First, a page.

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I want to know why Code fragment 1 is faster than Code 2 using POCO's with Devart DotConnect for Oracle.

I tried it over 100000 records and Code 1 is way faster than 2. Why? I thought "SaveChanges" would clear the buffer making it faster as there is only 1 connection. Am I wrong?

Code 1:

        for (var i = 0; i < 100000; i++)
        {
            using (var ctx = new MyDbContext())
            {
                MyObj obj = new MyObj();
                obj.Id = i;
                obj.Name = "Foo " + i;
                ctx.MyObjects.Add(obj);
                ctx.SaveChanges();
            }
        }

Code 2:

        using (var ctx = new MyDbContext())
        {
            for (var i = 0; i < 100000; i++)
            {
                MyObj obj = new MyObj();
                obj.Id = i;
                obj.Name = "Foo " + i;
                ctx.MyObjects.Add(obj);
                ctx.SaveChanges();
            }
        }
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1 Answer 1

up vote 3 down vote accepted

The first code snippet works faster as the same connection is taken from the pool every time, so there are no performance losses on its re-opening.

In the second case 100000 objects gradually are added to the context. A slow snapshot-based tracking is used (if no dynamic proxy). This leads to the detection if any changes in any of cached objects occured on each SaveChanges(). More and more time is spent by each subsequent iteration.

We recommend you to try the following approach. It should have a better performance than the mentioned ones:

using (var ctx = new MyDbContext())
    {
        for (var i = 0; i < 100000; i++)
        {
            MyObj obj = new MyObj();
            obj.Id = i;
            obj.Name = "Foo " + i;
            ctx.MyObjects.Add(obj);                
        }
        ctx.SaveChanges();
    }

EDIT

If you use an approach with executing large number of operations within one SaveChanges(), it will be useful to configure additionally the Entity Framework behaviour of Devart dotConnect for Oracle provider:

// Turn on the Batch Updates mode:
var config = OracleEntityProviderConfig.Instance;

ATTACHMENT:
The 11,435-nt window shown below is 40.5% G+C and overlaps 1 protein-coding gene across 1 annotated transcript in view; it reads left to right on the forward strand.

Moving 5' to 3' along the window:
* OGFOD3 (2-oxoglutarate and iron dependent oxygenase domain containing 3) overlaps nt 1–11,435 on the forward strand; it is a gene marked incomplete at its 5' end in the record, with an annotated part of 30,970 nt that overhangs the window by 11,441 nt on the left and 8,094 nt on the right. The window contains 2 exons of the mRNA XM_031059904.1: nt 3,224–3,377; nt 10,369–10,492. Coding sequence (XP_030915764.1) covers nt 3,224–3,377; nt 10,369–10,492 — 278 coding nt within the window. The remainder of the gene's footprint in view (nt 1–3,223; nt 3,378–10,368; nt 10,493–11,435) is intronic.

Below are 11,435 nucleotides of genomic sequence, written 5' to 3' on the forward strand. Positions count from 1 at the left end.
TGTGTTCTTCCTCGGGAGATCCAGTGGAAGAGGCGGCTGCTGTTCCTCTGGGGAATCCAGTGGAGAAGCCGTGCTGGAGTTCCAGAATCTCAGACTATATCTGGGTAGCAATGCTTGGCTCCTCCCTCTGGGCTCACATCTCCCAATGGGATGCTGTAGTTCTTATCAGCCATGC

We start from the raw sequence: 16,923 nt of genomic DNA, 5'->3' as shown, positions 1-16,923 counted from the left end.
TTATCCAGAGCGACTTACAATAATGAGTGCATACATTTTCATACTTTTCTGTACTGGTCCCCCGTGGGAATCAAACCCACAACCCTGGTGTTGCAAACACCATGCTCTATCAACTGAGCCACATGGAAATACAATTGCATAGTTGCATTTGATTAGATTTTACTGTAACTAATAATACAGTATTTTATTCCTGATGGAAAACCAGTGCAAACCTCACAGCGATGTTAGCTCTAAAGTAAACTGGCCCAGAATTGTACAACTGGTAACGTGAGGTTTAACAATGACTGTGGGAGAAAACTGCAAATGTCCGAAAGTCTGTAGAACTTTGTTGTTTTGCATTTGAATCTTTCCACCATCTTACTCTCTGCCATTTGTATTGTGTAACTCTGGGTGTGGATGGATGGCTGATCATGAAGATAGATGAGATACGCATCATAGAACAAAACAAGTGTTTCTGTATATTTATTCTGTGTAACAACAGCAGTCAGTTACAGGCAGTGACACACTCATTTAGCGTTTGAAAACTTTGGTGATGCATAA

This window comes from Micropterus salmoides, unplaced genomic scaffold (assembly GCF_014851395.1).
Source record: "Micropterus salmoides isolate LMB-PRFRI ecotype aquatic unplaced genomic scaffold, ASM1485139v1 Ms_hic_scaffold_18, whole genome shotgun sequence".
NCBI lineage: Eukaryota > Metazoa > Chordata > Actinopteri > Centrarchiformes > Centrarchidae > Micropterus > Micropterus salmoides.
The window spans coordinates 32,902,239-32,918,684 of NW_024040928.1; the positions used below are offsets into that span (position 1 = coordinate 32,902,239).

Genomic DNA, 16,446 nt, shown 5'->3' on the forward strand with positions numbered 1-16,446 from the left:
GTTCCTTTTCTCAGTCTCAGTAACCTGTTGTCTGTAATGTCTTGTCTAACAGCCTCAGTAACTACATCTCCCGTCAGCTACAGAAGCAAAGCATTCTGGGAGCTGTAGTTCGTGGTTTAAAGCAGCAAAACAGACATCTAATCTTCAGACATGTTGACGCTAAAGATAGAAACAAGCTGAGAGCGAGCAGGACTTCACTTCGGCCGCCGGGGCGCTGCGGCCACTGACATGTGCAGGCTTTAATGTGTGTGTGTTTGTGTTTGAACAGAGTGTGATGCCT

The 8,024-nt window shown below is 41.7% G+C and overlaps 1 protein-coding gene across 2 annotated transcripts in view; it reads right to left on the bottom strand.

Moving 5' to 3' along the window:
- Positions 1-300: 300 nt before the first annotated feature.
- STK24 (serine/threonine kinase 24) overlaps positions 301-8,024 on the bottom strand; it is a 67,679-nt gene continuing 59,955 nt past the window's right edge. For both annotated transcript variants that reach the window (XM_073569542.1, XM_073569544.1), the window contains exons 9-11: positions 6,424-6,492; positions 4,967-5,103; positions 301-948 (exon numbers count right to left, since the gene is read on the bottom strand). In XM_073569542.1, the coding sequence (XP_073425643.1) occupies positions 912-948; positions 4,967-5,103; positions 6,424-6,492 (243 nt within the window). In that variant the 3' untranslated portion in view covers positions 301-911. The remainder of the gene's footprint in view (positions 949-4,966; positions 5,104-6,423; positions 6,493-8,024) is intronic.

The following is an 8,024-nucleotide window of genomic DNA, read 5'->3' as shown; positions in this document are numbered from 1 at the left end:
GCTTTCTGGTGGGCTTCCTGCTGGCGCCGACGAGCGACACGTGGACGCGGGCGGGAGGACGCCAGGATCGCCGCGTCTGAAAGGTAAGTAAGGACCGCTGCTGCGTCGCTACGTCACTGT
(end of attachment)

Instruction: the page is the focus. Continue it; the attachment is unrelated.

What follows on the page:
config.DmlOptions.BatchUpdates.Enabled = true;

// If necessary, enable the mode of re-using parameters with the same values:
config.DmlOptions.ReuseParameters = true;

// If object has a lot of nullable properties, and significant part of them are not set (i.e., nulls), omitting explicit insert of NULL-values will decrease greatly the size of generated SQL:
config.DmlOptions.InsertNullBehaviour = InsertNullBehaviour.Omit;

Only some options are mentioned here. The full list of them is available in our article: http://www.devart.com/blogs/dotconnect/index.php/new-features-of-entity-framework-support-in-dotconnect-providers.html

Am I wrong to assume that when SaveChanges() is called, all the objects in cache are stored to DB and the cache is cleared, so each loop is independent?

SaveChanges() sends and commits all changes to database, but change tracking is continued for all entities which are attached to the context. And new SaveChanges, if snapshot-based change tracking is used, will start a long process of checking (changed or not?) the values of each property for each object.

share|improve this answer
    
Thanks. Am I wrong to assume that when SaveChanges() is called, all the objects in cache are stored to DB and the cache is cleared, so each loop is independent? In our case MyObj is huge with lot of fields/data. So how do you think it performs with the code that you presented? What is the break-point for it to fail/be slowed in terms of size(GB) of the data being stored when SaveChanges is called in your code? –  Jonna Sep 7 '11 at 17:37
    
Thanks a lot. This certainly helps. –  Jonna Sep 8 '11 at 19:17

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